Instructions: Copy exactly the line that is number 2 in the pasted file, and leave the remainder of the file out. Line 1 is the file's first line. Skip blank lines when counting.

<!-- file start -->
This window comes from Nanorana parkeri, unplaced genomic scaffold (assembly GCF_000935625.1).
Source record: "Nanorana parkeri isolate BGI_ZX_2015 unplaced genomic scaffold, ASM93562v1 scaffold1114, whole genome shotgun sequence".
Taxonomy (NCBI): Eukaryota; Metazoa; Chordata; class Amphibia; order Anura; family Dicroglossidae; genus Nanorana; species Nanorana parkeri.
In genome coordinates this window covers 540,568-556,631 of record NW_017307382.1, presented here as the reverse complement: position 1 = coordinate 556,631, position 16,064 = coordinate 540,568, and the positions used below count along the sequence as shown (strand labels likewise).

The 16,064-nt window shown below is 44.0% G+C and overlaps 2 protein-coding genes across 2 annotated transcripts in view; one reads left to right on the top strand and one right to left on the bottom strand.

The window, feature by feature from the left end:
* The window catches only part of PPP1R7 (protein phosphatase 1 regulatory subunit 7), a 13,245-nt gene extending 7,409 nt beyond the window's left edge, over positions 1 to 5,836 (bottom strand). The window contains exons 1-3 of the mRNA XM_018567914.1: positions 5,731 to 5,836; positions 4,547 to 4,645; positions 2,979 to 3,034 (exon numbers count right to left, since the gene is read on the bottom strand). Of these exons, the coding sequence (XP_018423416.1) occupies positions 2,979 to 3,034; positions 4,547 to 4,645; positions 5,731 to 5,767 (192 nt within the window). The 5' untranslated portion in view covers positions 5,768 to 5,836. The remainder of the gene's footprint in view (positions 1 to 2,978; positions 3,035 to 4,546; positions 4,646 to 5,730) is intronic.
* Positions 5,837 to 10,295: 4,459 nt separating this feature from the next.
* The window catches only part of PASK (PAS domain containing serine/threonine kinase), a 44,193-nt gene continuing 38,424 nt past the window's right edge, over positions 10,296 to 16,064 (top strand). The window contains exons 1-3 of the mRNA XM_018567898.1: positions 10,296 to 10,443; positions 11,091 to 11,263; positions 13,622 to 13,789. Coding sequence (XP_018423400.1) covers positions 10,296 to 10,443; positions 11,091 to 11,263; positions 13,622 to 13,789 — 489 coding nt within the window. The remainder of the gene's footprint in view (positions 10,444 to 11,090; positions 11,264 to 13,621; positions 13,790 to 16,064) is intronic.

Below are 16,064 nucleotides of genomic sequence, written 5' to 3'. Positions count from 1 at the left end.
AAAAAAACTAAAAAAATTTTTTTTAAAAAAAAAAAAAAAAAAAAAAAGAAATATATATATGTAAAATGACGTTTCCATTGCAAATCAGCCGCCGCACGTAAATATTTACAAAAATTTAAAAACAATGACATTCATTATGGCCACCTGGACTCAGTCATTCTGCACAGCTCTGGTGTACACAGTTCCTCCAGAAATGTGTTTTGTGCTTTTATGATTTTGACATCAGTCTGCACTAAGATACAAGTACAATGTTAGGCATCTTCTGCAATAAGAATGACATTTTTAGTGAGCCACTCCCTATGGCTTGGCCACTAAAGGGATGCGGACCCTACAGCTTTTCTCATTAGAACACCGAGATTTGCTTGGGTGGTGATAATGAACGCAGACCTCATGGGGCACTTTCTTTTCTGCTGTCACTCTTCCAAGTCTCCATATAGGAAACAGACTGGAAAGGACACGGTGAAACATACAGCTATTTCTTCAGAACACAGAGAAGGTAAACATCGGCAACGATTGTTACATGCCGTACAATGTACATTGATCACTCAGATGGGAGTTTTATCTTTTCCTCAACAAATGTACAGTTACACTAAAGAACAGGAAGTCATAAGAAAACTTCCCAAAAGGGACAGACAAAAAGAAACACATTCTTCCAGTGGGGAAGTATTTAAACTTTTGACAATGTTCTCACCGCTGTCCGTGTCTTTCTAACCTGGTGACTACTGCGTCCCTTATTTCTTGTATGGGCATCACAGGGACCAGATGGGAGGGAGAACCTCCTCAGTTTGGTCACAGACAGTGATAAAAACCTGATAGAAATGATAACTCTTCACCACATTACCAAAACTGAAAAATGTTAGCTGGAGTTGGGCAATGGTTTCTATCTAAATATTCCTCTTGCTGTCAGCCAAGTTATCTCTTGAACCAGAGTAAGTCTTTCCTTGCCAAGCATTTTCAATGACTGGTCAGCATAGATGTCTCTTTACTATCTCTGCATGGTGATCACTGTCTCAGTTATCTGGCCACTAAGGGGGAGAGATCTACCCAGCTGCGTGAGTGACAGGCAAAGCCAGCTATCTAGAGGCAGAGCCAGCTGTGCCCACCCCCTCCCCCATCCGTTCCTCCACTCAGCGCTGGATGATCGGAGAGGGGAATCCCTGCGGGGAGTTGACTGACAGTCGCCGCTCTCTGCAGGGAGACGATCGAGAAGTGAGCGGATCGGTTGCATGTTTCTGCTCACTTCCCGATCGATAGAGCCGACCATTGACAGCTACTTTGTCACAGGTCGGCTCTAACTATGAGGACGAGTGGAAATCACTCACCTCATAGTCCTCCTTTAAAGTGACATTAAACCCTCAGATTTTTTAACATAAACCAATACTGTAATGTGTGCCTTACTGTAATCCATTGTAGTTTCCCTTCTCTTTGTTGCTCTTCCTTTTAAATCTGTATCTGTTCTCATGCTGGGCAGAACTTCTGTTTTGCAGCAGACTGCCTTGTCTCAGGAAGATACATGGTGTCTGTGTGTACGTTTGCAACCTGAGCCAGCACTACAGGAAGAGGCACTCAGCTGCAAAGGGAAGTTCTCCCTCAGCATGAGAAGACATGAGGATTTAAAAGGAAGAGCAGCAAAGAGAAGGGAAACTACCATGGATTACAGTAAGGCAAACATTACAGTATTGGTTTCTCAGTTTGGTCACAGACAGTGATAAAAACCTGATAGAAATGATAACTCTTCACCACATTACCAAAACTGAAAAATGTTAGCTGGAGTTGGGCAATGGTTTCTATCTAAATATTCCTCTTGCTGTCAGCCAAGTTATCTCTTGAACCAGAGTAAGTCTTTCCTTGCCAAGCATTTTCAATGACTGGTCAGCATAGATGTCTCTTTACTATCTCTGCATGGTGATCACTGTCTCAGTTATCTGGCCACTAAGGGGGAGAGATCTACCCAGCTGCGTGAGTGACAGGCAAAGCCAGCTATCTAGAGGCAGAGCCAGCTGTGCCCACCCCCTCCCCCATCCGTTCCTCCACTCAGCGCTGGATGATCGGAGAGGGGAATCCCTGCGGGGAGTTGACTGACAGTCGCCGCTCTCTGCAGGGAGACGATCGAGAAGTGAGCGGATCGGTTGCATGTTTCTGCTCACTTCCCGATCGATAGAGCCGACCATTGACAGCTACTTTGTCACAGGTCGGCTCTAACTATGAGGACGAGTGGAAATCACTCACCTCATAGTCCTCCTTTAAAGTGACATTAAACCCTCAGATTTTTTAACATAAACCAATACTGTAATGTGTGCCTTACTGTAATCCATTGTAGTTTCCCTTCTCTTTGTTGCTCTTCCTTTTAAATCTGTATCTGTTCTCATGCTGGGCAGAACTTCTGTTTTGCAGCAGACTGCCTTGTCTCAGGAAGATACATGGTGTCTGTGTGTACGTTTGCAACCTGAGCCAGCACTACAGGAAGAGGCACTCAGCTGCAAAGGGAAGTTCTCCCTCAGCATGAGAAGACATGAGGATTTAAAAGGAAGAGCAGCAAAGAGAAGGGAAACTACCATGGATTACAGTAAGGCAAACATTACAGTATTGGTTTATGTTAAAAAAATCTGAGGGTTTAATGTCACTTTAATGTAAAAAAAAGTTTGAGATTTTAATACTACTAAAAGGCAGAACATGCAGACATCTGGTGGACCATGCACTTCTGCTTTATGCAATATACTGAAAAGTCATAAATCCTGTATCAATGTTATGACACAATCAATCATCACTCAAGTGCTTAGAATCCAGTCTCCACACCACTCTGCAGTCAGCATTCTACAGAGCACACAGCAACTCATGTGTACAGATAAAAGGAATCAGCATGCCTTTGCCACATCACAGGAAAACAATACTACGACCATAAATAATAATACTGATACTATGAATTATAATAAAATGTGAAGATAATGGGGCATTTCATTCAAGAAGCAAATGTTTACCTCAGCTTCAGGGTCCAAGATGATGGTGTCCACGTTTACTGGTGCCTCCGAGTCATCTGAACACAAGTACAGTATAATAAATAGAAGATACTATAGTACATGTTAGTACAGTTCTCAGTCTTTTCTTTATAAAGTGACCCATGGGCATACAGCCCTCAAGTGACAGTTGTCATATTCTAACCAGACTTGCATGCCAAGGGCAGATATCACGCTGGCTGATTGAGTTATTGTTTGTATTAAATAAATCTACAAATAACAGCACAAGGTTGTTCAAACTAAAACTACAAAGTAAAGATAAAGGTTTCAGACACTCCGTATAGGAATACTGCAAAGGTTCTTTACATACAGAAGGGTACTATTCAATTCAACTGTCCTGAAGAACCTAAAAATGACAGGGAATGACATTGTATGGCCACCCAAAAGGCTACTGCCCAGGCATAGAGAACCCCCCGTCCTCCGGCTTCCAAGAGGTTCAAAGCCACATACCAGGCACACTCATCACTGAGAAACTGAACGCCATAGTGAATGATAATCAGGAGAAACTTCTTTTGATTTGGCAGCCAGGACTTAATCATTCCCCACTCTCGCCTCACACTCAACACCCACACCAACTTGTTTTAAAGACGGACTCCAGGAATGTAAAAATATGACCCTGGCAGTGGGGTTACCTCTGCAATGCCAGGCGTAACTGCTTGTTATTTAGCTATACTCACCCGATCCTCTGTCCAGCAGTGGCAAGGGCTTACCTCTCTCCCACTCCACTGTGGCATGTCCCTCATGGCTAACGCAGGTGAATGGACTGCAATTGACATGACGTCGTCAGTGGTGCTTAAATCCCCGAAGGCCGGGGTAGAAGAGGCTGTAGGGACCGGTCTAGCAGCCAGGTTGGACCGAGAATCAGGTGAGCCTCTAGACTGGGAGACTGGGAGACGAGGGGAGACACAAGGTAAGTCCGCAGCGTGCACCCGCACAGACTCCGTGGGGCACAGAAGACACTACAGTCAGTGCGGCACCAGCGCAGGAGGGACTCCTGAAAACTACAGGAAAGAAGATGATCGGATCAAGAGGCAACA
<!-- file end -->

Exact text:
Source record: "Nanorana parkeri isolate BGI_ZX_2015 unplaced genomic scaffold, ASM93562v1 scaffold1114, whole genome shotgun sequence".